Differentially expressed genes (DEGs) analysis for each cluster was performed as in our previous study [18, 24]. Likelihood-ratio test was performed on single cluster cells against all other cells to identify DEGs in single clusters based on differential expression. Upregulated DEGs in each cluster were identified by the following criteria: (1) p value ≤0.01; (2) log2FC ≥0.36 (log2FC means log fold change of the average expression between the two groups); and (3) percentage of cells in a specific cluster where the gene is detected >25%. The top 5 genes in each unsupervised cluster were selected as the potential marker genes according to the result of DEGs analysis. Gene Ontology (GO) and Kyoto Encyclopedia of Genes and Genomes (KEGG) pathway enrichment analysis were further carried out based on gene expression levels to identify the main features of each cluster.

DEGs Analysis in Cell Clusters between BmNPV-Infected and BmNPV-Uninfected Brain

To explore the response of each cell cluster in brain to BmNPV infection, we further analyzed the DEGs between the BmNPV-infected group and the control group using Seurat software under the condition of a minimum of 1 cell per cluster. DEGs between the BmNPV-infected and control groups were identified by the following criteria: (1) |log2FC| ≥0.36; (2) p value_adj ≤0.05; and (3) percentage of cells where the gene is detected in a specific cluster >10%. Identified DEGs were subsequently subjected to GO and KEGG pathway enrichment analysis.

Knockdown of Lysozyme in Silkworm Larvae

Double-strand RNA (dsRNA) specifically targeting the lysozyme (BMSK0006899) mRNA was designed and used in knockdown experiments. The primers for dsRNA synthesis are listed in Table 1. T7 RiboMAXTM Express RNAi System (Promega, USA) was used to synthesize dsRNA, and the products were stored at −80°C until use. DsRNA-DsRed2 was used as control. Silkworm larvae (5th instar) were injected into the tail proleg with 5 μL of dsRNA (6 μg). The knockdown effect was detected by qPCR using brain samples from three animals selected randomly from all treated silkworms at 48 h postinjection of dsRNA. qPCR was performed on the Bio-Rad CFX96 Real-Time Detection System using iTaqTM Universal SYBR® Green Supermix Kit reagents (Bio-Rad, USA). The silkworm rp49 gene was used as an internal control. All primer sequences are listed in Table 1. Data analyses were performed using the 2−ΔΔCt method.

Table 1.

Primers for dsRNA synthesis and qPCR detection

Gene nameGene IDSequence of primers (5′-3′)
dsRNA-BmLysozyme NM_001043983.1/BMSK0006899 F: TAA​TAC​GAC​TCA​CTA​TAG​GGC​AAG​ACG​AAC​ACG​AAC​CGT​A 
R: TAA​TAC​GAC​TCA​CTA​TAG​GGC​TGG​CAG​TGG​TTC​TTC​CAA​C 
qPCR-BmLysozyme NM_001043983.1/BMSK0006899 F: TGT​CCT​CTG​CGT​TGG​TTC​TG 
R: TCG​AAG​CCA​TGC​TTC​CTC​AG 
qPCR-Bmrp49 BMSK0014093 F: CAG​GCG​GTT​CAA​GGG​TCA​ATA​C 
R: TGC​TGG​GCT​CTT​TCC​ACG​A 
qPCR-BmTIF4A BMSK0002090 F: GAA​TGG​ACC​CTG​GGA​CAC​TT 
R: CTG​ACT​GGG​CTT​GAG​CGA​TA 
qPCR-vp39 JQ991008.1 F: CTA​ATG​CCC​GTG​GGT​ATG​G 
R: TTG​ATG​AGG​TGG​CTG​TTG​C 
Gene nameGene IDSequence of primers (5′-3′)
dsRNA-BmLysozyme NM_001043983.1/BMSK0006899 F: TAA​TAC​GAC​TCA​CTA​TAG​GGC​AAG​ACG​AAC​ACG​AAC​CGT​A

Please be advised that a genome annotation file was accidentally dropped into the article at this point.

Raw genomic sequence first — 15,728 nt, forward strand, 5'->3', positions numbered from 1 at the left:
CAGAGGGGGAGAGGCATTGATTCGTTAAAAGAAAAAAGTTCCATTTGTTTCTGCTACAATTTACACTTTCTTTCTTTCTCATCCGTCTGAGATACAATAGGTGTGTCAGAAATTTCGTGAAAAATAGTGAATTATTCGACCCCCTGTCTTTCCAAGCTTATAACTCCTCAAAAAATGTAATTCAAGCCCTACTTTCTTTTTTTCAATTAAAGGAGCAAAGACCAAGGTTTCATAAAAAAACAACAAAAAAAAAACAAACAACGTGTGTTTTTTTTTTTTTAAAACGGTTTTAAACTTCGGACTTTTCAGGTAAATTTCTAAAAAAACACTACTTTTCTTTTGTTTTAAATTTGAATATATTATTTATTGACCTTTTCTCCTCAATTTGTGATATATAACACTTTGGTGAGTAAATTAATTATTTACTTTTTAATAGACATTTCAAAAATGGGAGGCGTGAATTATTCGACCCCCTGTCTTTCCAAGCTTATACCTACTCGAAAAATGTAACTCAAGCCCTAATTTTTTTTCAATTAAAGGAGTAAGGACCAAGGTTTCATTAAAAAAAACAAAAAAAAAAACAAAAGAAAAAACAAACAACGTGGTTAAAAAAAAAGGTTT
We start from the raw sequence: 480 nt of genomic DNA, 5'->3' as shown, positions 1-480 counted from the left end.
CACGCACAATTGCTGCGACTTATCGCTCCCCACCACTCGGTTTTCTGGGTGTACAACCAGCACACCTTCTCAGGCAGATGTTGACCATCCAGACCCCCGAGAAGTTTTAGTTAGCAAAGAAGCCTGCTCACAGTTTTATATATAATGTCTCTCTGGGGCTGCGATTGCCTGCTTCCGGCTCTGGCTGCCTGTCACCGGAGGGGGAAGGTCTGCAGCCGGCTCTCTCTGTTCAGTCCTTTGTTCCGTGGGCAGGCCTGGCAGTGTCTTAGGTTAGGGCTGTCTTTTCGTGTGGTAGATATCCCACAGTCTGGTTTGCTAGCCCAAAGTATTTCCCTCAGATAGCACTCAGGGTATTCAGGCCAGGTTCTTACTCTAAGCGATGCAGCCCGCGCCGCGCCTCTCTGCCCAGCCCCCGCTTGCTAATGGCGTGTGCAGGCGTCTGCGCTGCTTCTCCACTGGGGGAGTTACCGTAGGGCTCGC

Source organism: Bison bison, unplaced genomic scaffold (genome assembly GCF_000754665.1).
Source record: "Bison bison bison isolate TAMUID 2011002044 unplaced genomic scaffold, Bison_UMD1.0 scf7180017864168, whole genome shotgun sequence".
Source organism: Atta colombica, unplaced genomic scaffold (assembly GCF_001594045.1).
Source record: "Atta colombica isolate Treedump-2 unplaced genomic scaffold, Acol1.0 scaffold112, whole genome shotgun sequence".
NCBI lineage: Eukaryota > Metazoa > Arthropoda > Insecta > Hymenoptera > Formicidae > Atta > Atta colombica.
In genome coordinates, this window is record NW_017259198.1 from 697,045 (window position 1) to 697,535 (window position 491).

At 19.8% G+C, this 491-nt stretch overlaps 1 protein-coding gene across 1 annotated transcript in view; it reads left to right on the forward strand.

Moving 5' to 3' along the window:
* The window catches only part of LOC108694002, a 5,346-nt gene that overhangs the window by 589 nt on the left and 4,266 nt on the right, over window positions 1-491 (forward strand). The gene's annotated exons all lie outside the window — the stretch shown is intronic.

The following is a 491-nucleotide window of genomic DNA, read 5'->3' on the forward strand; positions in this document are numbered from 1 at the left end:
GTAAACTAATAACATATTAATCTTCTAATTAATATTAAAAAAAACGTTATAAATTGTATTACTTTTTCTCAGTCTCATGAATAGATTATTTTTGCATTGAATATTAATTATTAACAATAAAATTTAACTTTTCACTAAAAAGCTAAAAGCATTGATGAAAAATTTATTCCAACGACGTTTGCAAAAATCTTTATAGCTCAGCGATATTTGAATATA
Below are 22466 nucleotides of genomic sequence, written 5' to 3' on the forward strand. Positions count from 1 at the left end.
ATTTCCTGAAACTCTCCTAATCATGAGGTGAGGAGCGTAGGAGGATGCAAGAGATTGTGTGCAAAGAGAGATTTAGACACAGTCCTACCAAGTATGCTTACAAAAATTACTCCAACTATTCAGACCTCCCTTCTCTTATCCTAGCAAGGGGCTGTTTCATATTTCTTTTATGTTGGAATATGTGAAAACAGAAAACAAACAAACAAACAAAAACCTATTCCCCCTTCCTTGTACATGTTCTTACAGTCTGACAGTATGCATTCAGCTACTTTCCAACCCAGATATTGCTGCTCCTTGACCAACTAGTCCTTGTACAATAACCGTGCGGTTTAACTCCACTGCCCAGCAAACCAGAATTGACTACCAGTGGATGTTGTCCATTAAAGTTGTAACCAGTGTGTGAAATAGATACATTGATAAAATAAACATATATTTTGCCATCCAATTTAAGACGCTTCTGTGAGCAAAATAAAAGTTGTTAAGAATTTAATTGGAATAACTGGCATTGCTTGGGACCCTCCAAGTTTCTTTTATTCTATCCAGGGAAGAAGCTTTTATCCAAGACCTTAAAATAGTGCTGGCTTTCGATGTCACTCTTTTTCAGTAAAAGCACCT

R: TAA​TAC​GAC​TCA​CTA​TAG​GGC​TGG​CAG​TGG​TTC​TTC​CAA​C 
qPCR-BmLysozyme NM_001043983.1/BMSK0006899 F: TGT​CCT​CTG​CGT​TGG​TTC​TG 
R: TCG​AAG​CCA​TGC​TTC​CTC​AG 
qPCR-Bmrp49 BMSK0014093 F: CAG​GCG​GTT​CAA​GGG​TCA​ATA​C 
R: TGC​TGG​GCT​CTT​TCC​ACG​A 
qPCR-BmTIF4A BMSK0002090 F: GAA​TGG​ACC​CTG​GGA​CAC​TT 
R: CTG​ACT​GGG​CTT​GAG​CGA​TA 
qPCR-vp39 JQ991008.1 F: CTA​ATG​CCC​GTG​GGT​ATG​G 
R: TTG​ATG​AGG​TGG​CTG​TTG​C 

The underlined sequence indicates the T7 promoter.

Subsequently, silkworm larvae (5th instar) were injected into the tail proleg with a mixture of 5 μL of dsRNA (6 μg) and 5 μL of BmNPV-eGFP (1.0 × 106.2 TCID50/mL). Brain samples were collected from silkworm larvae treated with either dsRNA-lysozyme or dsRNA-DsRed2 at 96 hpi for the analysis of the progression of BmNPV infection. The viral gene vp39 was used to detect viral mRNA abundance according to the method described in our previous study [26]. The silkworm TIF4A gene was used as an internal control for samples of tissues infected by BmNPV. Each group contained at least three silkworm larvae, and at least two independent animal experiments were performed. Statistical analyses were performed using Prism 8 software (GraphPad).

Single-Nucleus Transcriptomics Identifies 19 Distinct Cell Clusters in the Brain Collected from BmNPV-Infected and Control Silkworm Larvae

10x Genomics platforms were used to perform 3′ snRNA-seq on pooled cell nuclei collected from brain of BmNPV-infected silkworm larvae and PBS-treated controls at 96 hpi (Fig. 1a). After filtering out low-quality cells, a total 19,933 brain cells from BmNPV-infected and BmNPV-uninfected silkworms were profiled together and 19 distinct unsupervised clusters were obtained that were visualized using t-distributed Stochastic Neighbor Embedding (Fig. 1b, c). Among these silkworm brain cells, 10,706 and 9,227 cells were obtained from the control group (B96h-NC) and the BmNPV-infected group (B96h-BV), respectively (Fig. 1c). From cluster 0 (9,802 cells, 49.17%) to cluster 18 (20 cells, 0.10%), the number of cells gradually decreases in the unidentified clusters (Fig. 1c). However, the cells contained in cluster 0 (9,802, 49.17%) and cluster 1 (3,411, 17.11%) account for more than 60% of all brain cells (Fig. 1c). Furthermore, most of the brain cell clusters in silkworm were detected with a large number of upregulated DEGs, especially cluster 11 (1,087 DEGs) and 4 (819 DEGs) (Fig. 1d). The expression levels and the percentage of cells expressing the top five genes in each cluster of silkworm brain are shown in a dot plot (Fig. 1e). These top DEGs in each cluster need to be confirmed in future research and are proposed to be useful as new marker genes for the identification of specific cell types within the silkworm larvae brain.